Indiana regulators scrutinize Village Pantry convenience store chain

INDIANAPOLIS — A convenience-store chain that reached a settlement with state regulators earlier this year over workplace safety concerns is facing renewed scrutiny following a recent shooting at one of its Indianapolis stores in which a clerk was critically wounded.

The Oct. 21 shooting came four months after Village Pantry settled allegations that it had failed to create and maintain "reasonably safe" working conditions at another Indianapolis store, where a clerk was shot and killed during a robbery two years ago.

The Indianapolis Business Journal reported Saturday that the Indiana Occupational Safety and Health Administration opened an investigation following the November 2009 fatal shooting of a 62-year-old clerk at that second store.

Investigators found that the store's employees had been involved in more than 32 robberies involving force since 2000.

An IOSHA settlement in that case keeps all 134 Village Pantry-owned convenience stores in Indiana under state scrutiny through June 2014.

As part of that settlement — which reduced Village Pantry's fine from a proposed $67,500 to $7,000 — the North Carolina-based chain "did come forward with a very extensive commitment to change processes and procedures" at all of its Indiana stores, said Robert Dittmer, a spokesman for the Indiana Department of Labor, which administers the IOSHA program.

While the October shooting won't trigger a new probe, Dittmer said IOSHA is monitoring the chain under the terms of the settlement and will look into what occurred and whether Village Pantry should have taken additional preventive actions.

As part of its settlement, Village Pantry had included the store where the October occurred among four demonstration sites for new equipment and processes it plans to roll out statewide.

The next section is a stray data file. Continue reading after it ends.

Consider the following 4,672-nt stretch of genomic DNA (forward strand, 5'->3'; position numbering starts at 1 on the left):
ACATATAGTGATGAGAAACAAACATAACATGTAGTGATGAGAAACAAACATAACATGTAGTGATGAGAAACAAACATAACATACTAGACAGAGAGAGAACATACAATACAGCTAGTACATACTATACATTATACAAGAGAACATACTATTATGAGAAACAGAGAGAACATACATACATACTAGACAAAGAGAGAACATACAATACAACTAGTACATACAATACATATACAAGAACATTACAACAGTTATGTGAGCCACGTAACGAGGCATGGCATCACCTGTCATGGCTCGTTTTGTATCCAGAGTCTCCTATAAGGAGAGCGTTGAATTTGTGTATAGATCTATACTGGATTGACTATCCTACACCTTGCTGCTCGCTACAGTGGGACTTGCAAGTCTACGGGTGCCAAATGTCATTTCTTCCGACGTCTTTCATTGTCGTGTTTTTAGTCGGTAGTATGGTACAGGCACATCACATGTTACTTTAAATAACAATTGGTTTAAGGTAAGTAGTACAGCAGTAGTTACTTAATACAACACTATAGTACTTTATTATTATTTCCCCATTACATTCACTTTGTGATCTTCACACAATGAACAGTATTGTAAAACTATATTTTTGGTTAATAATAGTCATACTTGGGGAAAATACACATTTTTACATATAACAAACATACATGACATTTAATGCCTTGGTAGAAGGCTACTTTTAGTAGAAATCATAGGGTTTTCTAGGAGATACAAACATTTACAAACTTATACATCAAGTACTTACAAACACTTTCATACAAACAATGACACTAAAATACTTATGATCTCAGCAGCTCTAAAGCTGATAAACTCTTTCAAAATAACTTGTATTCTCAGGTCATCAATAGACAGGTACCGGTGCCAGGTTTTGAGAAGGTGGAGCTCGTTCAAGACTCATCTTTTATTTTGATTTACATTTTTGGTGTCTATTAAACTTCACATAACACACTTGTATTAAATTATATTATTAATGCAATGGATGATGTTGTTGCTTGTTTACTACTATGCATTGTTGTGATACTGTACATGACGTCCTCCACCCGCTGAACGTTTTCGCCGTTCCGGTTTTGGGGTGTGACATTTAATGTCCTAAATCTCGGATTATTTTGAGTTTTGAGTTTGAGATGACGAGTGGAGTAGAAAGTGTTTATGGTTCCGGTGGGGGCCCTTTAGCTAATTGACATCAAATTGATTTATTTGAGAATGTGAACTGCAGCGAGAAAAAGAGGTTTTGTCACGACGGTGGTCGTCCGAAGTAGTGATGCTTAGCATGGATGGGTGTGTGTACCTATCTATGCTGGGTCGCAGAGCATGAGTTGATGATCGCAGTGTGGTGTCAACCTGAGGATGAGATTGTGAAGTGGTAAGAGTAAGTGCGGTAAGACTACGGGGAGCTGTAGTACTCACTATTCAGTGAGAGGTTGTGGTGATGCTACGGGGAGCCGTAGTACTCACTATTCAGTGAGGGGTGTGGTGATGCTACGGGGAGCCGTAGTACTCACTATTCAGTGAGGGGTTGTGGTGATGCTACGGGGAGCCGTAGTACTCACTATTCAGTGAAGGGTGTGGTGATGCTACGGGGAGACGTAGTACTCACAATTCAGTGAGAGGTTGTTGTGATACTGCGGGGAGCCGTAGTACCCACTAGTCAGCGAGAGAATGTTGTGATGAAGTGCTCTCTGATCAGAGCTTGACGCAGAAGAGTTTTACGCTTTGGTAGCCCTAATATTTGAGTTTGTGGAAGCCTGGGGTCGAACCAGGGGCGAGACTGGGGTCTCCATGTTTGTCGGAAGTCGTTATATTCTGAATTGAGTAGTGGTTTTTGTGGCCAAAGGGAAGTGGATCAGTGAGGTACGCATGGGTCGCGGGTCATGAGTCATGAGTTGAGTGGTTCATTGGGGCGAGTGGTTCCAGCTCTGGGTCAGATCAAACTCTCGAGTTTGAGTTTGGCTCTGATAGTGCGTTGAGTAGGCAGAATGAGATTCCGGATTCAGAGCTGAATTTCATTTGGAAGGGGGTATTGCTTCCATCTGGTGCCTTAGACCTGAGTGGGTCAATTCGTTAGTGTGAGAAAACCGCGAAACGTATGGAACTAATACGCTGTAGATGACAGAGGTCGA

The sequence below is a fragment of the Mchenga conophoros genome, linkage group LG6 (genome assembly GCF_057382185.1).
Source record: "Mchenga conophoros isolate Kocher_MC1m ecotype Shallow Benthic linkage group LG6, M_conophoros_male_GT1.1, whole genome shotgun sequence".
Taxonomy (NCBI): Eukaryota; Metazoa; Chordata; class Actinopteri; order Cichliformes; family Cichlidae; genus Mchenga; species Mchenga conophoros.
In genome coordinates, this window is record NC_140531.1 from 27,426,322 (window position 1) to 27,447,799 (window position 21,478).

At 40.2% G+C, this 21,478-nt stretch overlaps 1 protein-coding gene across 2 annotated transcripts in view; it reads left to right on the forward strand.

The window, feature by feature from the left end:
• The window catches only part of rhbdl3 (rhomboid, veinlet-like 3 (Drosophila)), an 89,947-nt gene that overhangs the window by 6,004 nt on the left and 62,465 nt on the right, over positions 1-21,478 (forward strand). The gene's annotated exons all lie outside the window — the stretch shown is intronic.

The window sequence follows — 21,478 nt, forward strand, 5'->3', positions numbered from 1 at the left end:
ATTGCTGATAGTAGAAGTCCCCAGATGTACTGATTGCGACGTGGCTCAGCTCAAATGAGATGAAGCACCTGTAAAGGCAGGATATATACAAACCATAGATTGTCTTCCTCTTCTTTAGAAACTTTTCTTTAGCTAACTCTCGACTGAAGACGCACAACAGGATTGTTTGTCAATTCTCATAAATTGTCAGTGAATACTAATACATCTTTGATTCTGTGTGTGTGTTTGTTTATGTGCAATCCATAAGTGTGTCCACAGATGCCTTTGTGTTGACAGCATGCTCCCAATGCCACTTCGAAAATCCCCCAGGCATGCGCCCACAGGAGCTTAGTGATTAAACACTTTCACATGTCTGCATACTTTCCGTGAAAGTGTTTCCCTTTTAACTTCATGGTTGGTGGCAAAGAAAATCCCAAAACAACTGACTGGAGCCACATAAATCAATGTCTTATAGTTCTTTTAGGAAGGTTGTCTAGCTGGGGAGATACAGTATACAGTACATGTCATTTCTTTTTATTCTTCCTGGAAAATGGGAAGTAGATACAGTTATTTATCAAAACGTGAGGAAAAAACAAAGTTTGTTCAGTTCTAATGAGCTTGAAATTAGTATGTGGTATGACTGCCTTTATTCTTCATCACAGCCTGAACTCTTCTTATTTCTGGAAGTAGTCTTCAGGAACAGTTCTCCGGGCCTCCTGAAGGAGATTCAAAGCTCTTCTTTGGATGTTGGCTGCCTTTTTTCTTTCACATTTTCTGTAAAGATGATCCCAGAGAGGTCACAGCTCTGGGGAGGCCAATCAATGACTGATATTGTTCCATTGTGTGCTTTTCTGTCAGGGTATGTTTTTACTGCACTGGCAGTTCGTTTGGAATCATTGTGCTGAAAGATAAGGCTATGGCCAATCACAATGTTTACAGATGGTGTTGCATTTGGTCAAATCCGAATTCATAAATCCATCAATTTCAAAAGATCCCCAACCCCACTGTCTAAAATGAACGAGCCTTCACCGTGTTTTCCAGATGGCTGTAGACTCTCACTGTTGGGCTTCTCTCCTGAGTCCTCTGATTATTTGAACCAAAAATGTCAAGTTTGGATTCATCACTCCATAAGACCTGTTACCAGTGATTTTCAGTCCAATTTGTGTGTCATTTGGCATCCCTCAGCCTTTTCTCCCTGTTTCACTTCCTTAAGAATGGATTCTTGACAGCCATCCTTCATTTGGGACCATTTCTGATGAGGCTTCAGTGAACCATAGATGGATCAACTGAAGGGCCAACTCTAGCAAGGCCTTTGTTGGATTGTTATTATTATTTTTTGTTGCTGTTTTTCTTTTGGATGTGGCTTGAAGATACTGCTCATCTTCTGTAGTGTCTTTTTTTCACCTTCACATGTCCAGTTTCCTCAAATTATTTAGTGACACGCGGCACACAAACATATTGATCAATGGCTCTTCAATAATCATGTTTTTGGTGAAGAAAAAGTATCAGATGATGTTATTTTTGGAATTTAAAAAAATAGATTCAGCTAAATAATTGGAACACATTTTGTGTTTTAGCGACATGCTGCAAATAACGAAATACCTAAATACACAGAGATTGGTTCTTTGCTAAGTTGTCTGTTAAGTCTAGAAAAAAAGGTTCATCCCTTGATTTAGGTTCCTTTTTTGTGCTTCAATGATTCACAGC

Dittmer said Village Pantry had begun to make changes at that store.

But the family of 45-year-old Marcella Birnell, the clerk who was shot in the head and remains hospitalized in critical condition, said they were unaware of any new steps to protect workers.

"I know for a fact Marcy had asked several times after being robbed — after being punched to the floor unconscious, after being shot in the chest with a BB gun — for additional security," Perry Tole, her brother-in-law, said. "But they refused. They told her no."

Police have arrested a 15-year-old Indianapolis high school student in her shooting.

Tole said he and his family are championing passage of state legislation that would mandate basic safety standards for convenience stores, including bulletproof safe zones and a prohibition against clerks working alone.

He has begun contacting lawmakers to rally support, including Rep. Ed DeLaney, an Indianapolis Democrat who represents the district where the shooting occurred.

"I'm very concerned about violent crime, and I'm very concerned about the risks ordinary citizens take in working long hours at convenience stores," DeLaney said.

But he added, "It's very complex, because we don't want to overburden stores."

Village Pantry, founded in the 1960s by Marsh Supermarkets, now is part of Wilmington, N.C.-based VPS Convenience Store Group.

Stanton Public Relations in New York City, which represents VPS, would not make executives available for an interview on Birnell's shooting. But VPS said in a written statement: "We are deeply saddened by this tragic incident, and are providing Marcy with strong support so she can continue to heal."

VPS said it is "well ahead of schedule" in implementing a comprehensive safety plan it developed in cooperation with IOSHA, and is considering other measures.

The company said it's providing employees with mandatory monthly and quarterly safety education and is also installing advanced digital video surveillance equipment, safety barrier doors at high-risk locations, among other steps.


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